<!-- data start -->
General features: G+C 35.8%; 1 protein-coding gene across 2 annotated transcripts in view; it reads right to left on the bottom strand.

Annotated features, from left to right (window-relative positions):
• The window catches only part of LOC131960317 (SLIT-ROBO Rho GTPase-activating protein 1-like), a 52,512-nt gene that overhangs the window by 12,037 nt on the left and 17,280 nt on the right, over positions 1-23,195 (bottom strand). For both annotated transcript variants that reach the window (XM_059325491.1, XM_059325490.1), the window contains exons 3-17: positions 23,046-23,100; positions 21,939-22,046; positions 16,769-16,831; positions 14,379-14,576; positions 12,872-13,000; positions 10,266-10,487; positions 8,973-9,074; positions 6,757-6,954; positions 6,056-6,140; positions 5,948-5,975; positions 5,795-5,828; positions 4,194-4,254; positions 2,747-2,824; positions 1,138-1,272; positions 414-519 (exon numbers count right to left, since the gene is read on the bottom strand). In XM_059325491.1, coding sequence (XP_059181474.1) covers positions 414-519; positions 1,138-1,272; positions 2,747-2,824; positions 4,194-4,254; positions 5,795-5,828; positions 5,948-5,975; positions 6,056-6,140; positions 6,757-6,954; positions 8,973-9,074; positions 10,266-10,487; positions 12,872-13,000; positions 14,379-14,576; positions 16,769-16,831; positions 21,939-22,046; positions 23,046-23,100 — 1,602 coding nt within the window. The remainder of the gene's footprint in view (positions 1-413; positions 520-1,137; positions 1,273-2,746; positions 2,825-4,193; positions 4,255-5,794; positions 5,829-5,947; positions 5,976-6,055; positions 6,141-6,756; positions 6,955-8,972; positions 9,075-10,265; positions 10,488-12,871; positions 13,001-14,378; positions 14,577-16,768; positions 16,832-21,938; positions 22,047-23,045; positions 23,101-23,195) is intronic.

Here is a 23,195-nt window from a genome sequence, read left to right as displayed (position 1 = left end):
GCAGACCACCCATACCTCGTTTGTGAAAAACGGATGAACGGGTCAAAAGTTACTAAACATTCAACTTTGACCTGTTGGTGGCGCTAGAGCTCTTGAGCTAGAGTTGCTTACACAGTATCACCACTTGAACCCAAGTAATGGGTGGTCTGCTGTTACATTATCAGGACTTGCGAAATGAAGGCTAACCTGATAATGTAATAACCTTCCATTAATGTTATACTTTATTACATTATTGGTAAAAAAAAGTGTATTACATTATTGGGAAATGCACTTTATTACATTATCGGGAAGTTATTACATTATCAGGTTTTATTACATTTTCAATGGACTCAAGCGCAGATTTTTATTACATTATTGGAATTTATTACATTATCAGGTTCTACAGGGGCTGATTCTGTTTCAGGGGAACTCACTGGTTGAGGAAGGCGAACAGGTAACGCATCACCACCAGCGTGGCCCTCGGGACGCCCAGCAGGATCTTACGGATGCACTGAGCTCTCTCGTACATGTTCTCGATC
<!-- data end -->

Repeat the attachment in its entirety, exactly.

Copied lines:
General features: G+C 35.8%; 1 protein-coding gene across 2 annotated transcripts in view; it reads right to left on the bottom strand.

Annotated features, from left to right (window-relative positions):
• The window catches only part of LOC131960317 (SLIT-ROBO Rho GTPase-activating protein 1-like), a 52,512-nt gene that overhangs the window by 12,037 nt on the left and 17,280 nt on the right, over positions 1-23,195 (bottom strand). For both annotated transcript variants that reach the window (XM_059325491.1, XM_059325490.1), the window contains exons 3-17: positions 23,046-23,100; positions 21,939-22,046; positions 16,769-16,831; positions 14,379-14,576; positions 12,872-13,000; positions 10,266-10,487; positions 8,973-9,074; positions 6,757-6,954; positions 6,056-6,140; positions 5,948-5,975; positions 5,795-5,828; positions 4,194-4,254; positions 2,747-2,824; positions 1,138-1,272; positions 414-519 (exon numbers count right to left, since the gene is read on the bottom strand). In XM_059325491.1, coding sequence (XP_059181474.1) covers positions 414-519; positions 1,138-1,272; positions 2,747-2,824; positions 4,194-4,254; positions 5,795-5,828; positions 5,948-5,975; positions 6,056-6,140; positions 6,757-6,954; positions 8,973-9,074; positions 10,266-10,487; positions 12,872-13,000; positions 14,379-14,576; positions 16,769-16,831; positions 21,939-22,046; positions 23,046-23,100 — 1,602 coding nt within the window. The remainder of the gene's footprint in view (positions 1-413; positions 520-1,137; positions 1,273-2,746; positions 2,825-4,193; positions 4,255-5,794; positions 5,829-5,947; positions 5,976-6,055; positions 6,141-6,756; positions 6,955-8,972; positions 9,075-10,265; positions 10,488-12,871; positions 13,001-14,378; positions 14,577-16,768; positions 16,832-21,938; positions 22,047-23,045; positions 23,101-23,195) is intronic.

Here is a 23,195-nt window from a genome sequence, read left to right as displayed (position 1 = left end):
GCAGACCACCCATACCTCGTTTGTGAAAAACGGATGAACGGGTCAAAAGTTACTAAACATTCAACTTTGACCTGTTGGTGGCGCTAGAGCTCTTGAGCTAGAGTTGCTTACACAGTATCACCACTTGAACCCAAGTAATGGGTGGTCTGCTGTTACATTATCAGGACTTGCGAAATGAAGGCTAACCTGATAATGTAATAACCTTCCATTAATGTTATACTTTATTACATTATTGGTAAAAAAAAGTGTATTACATTATTGGGAAATGCACTTTATTACATTATCGGGAAGTTATTACATTATCAGGTTTTATTACATTTTCAATGGACTCAAGCGCAGATTTTTATTACATTATTGGAATTTATTACATTATCAGGTTCTACAGGGGCTGATTCTGTTTCAGGGGAACTCACTGGTTGAGGAAGGCGAACAGGTAACGCATCACCACCAGCGTGGCCCTCGGGACGCCCAGCAGGATCTTACGGATGCACTGAGCTCTCTCGTACATGTTCTCGATC